7.12.2010

mpp randy hillier: "stalin and mao would have agreed with mcguinty's vision" (updated)

This excellent Op-Ed is in today's Toronto Star, written by Conservative MPP Randy Hillier.

Every time I run into a Progressive Conservative, I am impressed. Long ago, a (pre-Harper) Conservative wmtc reader, explaining it meant to be a Canadian Conservatives, said, "Bill Clinton could be the leader of the Conservative Party of Canada." Ah, for those days. How can we get them back?

Thank you, Randy Hillier. We need more people like you in every party.

Update: Montreal Simon, in an inexplicably rude comment, tells me that Randy Hillier is not who I supposed him to be based on this piece. I still thank Hillier for this essay, and still wonder why more progressive people can't be a little more polite.
It has been said that in war, truth is the first casualty. Yet in the wake of the Toronto G20 summit, it is clear that truth is an unwelcome intruder within the realm of politics as well. Call it my inherent cynicism about politics or maybe put it down to my observation and experience, but the discussion and media coverage surrounding the G20 summit has been ignorant at best, or deliberately misleading at worst.

The facts are clear when the political spin is replaced by reasoned evaluation. The truth is that Dalton McGuinty arbitrarily suspended and abrogated our most sacred civil liberties — our freedoms and privacy — without discussion, debate or public awareness. The premier then justified this abuse of power by asserting that we needed law and order instead.

Instead of a choosing a more controlled and less populated location that would not be such a powerful magnet for the few juvenile anarchists, Stephen Harper agreed to host the G20 in a location that he had to have known would draw the greatest opposition and most violent response, therefore justifying an outrageous expenditure of public dollars and creating an army of police equipped with a siege mentality.

Both the provincial and federal governments now attempt to shirk responsibility for their actions by shifting blame to one another and to the police, who were acting under political orders. McGuinty refuses to apologize or call for an independent public inquiry. Harper hides behind the provincial jurisdiction of policing, even though it was his government that contracted their services on behalf of all Canadians.

They both use the common theme that upholding law and order required usurping our civil liberties. Any elementary school student knows these are not mutually exclusive — in fact, they are wholly interdependent. As numerous failed dictatorships have proven, you cannot have law and order without civil liberties.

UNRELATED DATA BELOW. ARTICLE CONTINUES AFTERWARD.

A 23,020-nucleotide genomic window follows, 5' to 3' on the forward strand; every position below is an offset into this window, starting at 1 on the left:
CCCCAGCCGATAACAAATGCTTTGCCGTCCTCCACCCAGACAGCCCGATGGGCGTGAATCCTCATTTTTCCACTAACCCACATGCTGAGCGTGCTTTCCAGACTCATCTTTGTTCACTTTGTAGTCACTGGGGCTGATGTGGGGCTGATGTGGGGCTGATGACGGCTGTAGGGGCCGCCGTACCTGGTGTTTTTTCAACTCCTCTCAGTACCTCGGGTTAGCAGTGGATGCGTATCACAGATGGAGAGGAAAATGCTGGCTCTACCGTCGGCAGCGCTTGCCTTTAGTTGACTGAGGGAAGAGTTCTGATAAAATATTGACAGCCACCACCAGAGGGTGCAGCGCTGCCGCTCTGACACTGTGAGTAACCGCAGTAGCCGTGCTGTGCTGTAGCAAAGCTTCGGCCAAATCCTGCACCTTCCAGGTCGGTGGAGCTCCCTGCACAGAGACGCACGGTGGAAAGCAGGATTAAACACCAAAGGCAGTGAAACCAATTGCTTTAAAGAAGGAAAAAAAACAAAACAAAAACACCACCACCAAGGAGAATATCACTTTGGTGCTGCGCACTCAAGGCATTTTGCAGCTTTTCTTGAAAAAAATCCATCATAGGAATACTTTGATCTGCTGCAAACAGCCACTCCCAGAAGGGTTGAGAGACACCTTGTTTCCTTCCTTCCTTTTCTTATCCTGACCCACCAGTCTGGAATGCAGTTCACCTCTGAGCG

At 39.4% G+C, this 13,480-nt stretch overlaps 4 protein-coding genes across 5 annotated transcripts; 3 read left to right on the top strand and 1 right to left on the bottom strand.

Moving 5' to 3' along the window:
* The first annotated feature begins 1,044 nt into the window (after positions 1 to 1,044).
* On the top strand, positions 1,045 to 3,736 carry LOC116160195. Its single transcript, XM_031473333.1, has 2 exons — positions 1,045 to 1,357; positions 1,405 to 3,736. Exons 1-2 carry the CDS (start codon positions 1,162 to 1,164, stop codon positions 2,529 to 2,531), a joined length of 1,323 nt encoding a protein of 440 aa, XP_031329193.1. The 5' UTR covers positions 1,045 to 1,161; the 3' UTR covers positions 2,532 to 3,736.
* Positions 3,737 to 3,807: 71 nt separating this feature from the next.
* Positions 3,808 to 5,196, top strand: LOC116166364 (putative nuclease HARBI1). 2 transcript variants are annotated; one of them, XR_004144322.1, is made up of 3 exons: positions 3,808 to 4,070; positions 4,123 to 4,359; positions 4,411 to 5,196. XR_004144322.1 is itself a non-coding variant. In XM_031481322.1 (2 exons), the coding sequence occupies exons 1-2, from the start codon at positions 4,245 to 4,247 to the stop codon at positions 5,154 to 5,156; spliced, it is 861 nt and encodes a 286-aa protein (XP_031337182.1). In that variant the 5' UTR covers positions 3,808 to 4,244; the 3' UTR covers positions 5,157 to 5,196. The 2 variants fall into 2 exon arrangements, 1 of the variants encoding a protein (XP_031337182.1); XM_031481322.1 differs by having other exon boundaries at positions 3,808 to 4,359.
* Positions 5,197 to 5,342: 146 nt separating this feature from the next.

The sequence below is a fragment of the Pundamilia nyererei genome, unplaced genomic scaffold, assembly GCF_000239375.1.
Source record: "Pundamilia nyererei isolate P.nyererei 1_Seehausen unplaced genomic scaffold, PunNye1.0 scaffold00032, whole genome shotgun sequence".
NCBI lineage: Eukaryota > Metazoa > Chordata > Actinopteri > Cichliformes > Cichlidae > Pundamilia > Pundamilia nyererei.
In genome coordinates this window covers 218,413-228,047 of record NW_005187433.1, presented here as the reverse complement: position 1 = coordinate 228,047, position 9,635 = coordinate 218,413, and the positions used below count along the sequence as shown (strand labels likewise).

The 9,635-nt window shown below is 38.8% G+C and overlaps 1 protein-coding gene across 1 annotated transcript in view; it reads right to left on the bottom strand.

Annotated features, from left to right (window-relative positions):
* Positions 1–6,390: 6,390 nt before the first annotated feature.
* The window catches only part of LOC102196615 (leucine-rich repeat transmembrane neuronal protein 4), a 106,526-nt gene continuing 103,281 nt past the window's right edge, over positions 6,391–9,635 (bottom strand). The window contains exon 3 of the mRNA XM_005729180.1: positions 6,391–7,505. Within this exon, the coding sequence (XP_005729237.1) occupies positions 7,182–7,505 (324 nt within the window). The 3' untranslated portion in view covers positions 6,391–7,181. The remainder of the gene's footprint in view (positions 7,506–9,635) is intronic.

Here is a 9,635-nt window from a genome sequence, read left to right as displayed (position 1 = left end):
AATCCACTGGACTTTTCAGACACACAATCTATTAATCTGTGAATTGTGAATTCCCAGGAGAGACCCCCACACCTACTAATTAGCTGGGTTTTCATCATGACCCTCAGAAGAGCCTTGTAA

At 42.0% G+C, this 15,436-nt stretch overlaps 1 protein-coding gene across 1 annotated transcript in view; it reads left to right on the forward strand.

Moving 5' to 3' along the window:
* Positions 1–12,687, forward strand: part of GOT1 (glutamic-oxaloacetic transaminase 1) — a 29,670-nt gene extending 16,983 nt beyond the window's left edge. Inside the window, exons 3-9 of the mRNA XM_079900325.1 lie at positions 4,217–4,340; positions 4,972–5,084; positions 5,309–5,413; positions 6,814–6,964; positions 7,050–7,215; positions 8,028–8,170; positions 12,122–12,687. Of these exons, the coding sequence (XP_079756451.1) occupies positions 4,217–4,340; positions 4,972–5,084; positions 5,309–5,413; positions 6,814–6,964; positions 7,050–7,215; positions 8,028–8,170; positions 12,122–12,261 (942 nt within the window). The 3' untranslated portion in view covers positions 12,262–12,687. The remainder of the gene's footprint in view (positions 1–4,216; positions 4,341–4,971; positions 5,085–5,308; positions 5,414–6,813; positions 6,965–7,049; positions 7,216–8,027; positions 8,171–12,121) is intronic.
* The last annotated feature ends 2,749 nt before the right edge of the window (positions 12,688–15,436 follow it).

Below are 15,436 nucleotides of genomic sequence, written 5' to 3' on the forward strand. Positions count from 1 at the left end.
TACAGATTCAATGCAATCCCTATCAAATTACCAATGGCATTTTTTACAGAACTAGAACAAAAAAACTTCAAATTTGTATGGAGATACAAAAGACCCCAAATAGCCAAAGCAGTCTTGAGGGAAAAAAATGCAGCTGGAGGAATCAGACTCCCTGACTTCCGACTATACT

Can you imagine a society of law and order that does not respect the inherent civil liberties and freedom of mobility, association and assembly? What is law and order if you can be arrested and detained arbitrarily without reasonable and probable grounds? This is what happened on a large scale in Toronto. Stalin and Mao most assuredly would have agreed with McGuinty's vision and views, that due process and evidentiary rules are optional. But law and order without civil liberties is the hallmark of despotism and tyranny, and are the stock in trade of injustice and evil.

Although there have been times of national crisis when civil liberties have been suspended, it has only ever occurred after a full and thoughtful debate — never in secrecy. It has happened when our country has been at war and our way of life under real threat. It has happened when civil unrest in Quebec led to bombings and the kidnapping and murder of public leaders; however, it was debated and voted upon with the public's full knowledge of the War Measures Act.

The G20 has resulted in the largest mass arrest in our history of more than 1,000 Canadian citizens. But according to McGuinty, this startling fact does not justify or merit an inquiry. Over 700 of these people were detained, their freedom removed, and eventually released without charge, but this does not warrant public scrutiny either. The largest ever mobilization of Canadian police in our history does not even deserve an open public review. More than $1 billion spent and we are supposed to be accepting and grateful.

Freedom is secondary only to the very life we breathe, freedom is the most essential ingredient of humanity — to deprive one of his freedom is to suffocate our soul and nature. This must never be done arbitrary and only in times of great crisis.

McGuinty and Harper set the stage, created the environment and controlled the unfolding of these events, and together they have lowered the threshold of protecting our civil liberties. No longer are our freedoms and liberties only in peril during times of war or a direct threat upon our democratic institutions. They are now in peril every day we have political leaders such as this.

12 comments:

John F said...

Where have all the Red Tories gone? I actually voted PC once when Joe Clark was leader.